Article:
In addition, in the event that a law or policy subsequently promulgated provides greater benefits and incentives than those previously given to investors, such larger benefits and incentives will automatically apply retroactively to those investors. On the other hand, if the law or policy subsequently promulgated provides lower benefits and incentives than those previously given to investors, those investors will continue to be entitled to the investment incentives in accordance with the previous regulations except for cases in which change in the law is for the reasons of national defence and security, social order and safety, social morals, the health of the community, or environmental protection. If changes adversely affect existing investors, the Government commits to adopt offsetting, particular measures, such as deducting actual losses and damages suffered by the investor from taxable income, changing the operational objectives of the investment project, and supporting the investor to remedy loss and damage. This undertaking appeared also in the prior law, and there is a record of Government adherence to this undertaking.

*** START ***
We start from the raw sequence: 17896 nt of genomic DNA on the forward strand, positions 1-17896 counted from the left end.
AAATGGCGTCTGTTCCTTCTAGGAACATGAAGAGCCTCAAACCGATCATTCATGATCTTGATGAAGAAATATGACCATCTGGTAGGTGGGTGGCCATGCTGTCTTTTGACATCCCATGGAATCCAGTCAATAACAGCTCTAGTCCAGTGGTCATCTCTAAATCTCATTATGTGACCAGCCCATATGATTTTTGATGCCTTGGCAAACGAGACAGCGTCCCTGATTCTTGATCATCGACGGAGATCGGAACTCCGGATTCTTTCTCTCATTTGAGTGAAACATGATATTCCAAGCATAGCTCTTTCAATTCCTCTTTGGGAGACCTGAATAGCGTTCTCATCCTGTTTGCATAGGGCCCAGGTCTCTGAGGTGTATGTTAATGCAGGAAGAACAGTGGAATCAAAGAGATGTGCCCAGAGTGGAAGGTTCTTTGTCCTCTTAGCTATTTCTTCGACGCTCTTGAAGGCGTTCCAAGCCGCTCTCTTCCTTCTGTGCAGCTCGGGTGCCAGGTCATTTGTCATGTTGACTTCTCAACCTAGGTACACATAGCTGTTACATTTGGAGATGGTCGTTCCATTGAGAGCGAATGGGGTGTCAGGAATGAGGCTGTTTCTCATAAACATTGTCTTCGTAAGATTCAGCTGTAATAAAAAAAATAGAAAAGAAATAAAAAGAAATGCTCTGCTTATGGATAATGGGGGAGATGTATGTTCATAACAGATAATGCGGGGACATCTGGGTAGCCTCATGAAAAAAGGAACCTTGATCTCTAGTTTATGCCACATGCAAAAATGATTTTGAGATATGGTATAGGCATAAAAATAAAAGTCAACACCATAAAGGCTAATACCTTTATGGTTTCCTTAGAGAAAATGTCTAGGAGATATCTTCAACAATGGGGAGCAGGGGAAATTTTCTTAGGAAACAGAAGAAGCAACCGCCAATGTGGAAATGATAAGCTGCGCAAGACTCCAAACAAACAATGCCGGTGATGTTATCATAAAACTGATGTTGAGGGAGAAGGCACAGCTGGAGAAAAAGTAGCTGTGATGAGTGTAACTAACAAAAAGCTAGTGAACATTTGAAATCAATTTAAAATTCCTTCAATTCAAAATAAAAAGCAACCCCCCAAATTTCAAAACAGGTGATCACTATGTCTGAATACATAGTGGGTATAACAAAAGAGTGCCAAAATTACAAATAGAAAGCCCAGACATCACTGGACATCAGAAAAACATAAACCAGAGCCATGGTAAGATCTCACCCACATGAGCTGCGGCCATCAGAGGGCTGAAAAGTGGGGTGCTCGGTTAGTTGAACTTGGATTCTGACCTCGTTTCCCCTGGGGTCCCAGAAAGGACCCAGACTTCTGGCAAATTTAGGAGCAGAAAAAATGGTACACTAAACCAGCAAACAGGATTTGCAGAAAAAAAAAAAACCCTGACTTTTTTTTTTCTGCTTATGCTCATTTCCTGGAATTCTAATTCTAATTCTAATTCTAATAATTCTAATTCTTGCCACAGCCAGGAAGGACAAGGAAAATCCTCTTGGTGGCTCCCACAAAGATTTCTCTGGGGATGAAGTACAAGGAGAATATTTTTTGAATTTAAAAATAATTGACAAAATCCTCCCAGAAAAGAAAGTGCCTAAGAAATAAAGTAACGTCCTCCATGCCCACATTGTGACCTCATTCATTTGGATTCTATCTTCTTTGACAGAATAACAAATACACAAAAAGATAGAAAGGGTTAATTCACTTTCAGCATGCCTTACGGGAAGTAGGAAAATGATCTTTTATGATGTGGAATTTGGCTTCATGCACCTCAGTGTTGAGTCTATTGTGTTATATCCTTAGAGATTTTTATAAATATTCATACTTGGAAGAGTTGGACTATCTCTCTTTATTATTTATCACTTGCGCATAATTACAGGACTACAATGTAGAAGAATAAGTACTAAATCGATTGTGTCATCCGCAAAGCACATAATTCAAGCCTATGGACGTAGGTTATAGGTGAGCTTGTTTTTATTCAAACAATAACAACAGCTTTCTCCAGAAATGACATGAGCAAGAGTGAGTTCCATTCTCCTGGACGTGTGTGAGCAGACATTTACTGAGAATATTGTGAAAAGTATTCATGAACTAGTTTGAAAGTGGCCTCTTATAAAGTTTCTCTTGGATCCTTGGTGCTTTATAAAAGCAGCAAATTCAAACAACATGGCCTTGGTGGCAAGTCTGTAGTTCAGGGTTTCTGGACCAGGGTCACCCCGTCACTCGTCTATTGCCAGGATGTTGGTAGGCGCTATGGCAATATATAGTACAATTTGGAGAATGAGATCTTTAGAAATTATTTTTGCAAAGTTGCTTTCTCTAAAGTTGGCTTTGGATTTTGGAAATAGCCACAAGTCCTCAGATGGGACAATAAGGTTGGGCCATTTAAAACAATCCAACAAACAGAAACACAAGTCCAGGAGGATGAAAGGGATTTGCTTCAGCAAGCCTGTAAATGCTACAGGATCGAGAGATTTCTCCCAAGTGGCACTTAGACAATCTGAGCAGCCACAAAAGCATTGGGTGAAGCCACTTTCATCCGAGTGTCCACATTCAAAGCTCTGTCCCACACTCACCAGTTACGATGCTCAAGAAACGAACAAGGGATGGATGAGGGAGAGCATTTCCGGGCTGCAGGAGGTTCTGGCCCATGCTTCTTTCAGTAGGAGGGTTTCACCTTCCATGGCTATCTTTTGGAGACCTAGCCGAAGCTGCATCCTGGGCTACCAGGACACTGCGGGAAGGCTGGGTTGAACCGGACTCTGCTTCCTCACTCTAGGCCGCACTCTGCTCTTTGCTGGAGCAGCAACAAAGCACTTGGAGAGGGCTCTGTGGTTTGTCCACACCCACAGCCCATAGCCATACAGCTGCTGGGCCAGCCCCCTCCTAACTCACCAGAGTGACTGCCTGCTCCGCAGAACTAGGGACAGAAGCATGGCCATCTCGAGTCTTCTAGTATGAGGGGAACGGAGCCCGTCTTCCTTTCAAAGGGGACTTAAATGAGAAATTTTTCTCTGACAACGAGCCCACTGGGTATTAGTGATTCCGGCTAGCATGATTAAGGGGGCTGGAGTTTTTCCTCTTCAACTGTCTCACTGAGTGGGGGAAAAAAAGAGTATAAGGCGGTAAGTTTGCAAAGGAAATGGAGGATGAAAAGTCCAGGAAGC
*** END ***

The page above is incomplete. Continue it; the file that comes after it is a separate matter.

Business entities are offered certain incentives to invest in Vietnam, mostly in the form of tax exemptions or reductions. These incentives, along with rules on the operation of business activities, are presented in the appendix that appears at the end of this Chapter. Compared to the former law, incentives are more limited, reflecting a more selective investment environment.
Depending on the sector, an investor is entitled to investment preferences and special investment preferences (collectively "Investment Preferences"). Investment Preferences are available to both domestic and foreign investors. They are based on various factors, but the project location and the business sector are the two major considerations.